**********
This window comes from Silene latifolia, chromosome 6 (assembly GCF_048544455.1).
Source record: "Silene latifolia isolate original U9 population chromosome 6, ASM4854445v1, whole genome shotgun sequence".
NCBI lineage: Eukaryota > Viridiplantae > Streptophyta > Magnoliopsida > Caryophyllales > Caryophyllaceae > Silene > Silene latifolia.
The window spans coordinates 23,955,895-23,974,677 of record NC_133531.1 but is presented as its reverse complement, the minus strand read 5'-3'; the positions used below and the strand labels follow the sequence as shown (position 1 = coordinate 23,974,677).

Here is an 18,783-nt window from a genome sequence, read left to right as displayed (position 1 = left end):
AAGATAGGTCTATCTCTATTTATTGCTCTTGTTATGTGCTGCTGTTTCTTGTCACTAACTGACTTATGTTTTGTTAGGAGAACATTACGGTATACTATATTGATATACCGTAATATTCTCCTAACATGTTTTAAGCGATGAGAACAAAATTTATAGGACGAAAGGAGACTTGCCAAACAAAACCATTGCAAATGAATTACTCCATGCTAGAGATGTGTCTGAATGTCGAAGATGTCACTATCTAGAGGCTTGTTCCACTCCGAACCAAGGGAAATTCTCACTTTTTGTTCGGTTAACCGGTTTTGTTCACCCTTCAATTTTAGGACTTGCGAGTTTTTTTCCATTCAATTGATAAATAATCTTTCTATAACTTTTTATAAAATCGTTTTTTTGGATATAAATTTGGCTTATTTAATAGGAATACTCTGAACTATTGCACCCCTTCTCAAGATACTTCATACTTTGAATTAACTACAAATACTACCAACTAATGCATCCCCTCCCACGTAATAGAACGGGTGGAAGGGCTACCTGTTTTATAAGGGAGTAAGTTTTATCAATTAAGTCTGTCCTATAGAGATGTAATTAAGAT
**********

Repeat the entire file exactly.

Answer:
This window comes from Silene latifolia, chromosome 6 (assembly GCF_048544455.1).
Source record: "Silene latifolia isolate original U9 population chromosome 6, ASM4854445v1, whole genome shotgun sequence".
NCBI lineage: Eukaryota > Viridiplantae > Streptophyta > Magnoliopsida > Caryophyllales > Caryophyllaceae > Silene > Silene latifolia.
The window spans coordinates 23,955,895-23,974,677 of record NC_133531.1 but is presented as its reverse complement, the minus strand read 5'-3'; the positions used below and the strand labels follow the sequence as shown (position 1 = coordinate 23,974,677).

Here is an 18,783-nt window from a genome sequence, read left to right as displayed (position 1 = left end):
AAGATAGGTCTATCTCTATTTATTGCTCTTGTTATGTGCTGCTGTTTCTTGTCACTAACTGACTTATGTTTTGTTAGGAGAACATTACGGTATACTATATTGATATACCGTAATATTCTCCTAACATGTTTTAAGCGATGAGAACAAAATTTATAGGACGAAAGGAGACTTGCCAAACAAAACCATTGCAAATGAATTACTCCATGCTAGAGATGTGTCTGAATGTCGAAGATGTCACTATCTAGAGGCTTGTTCCACTCCGAACCAAGGGAAATTCTCACTTTTTGTTCGGTTAACCGGTTTTGTTCACCCTTCAATTTTAGGACTTGCGAGTTTTTTTCCATTCAATTGATAAATAATCTTTCTATAACTTTTTATAAAATCGTTTTTTTGGATATAAATTTGGCTTATTTAATAGGAATACTCTGAACTATTGCACCCCTTCTCAAGATACTTCATACTTTGAATTAACTACAAATACTACCAACTAATGCATCCCCTCCCACGTAATAGAACGGGTGGAAGGGCTACCTGTTTTATAAGGGAGTAAGTTTTATCAATTAAGTCTGTCCTATAGAGATGTAATTAAGAT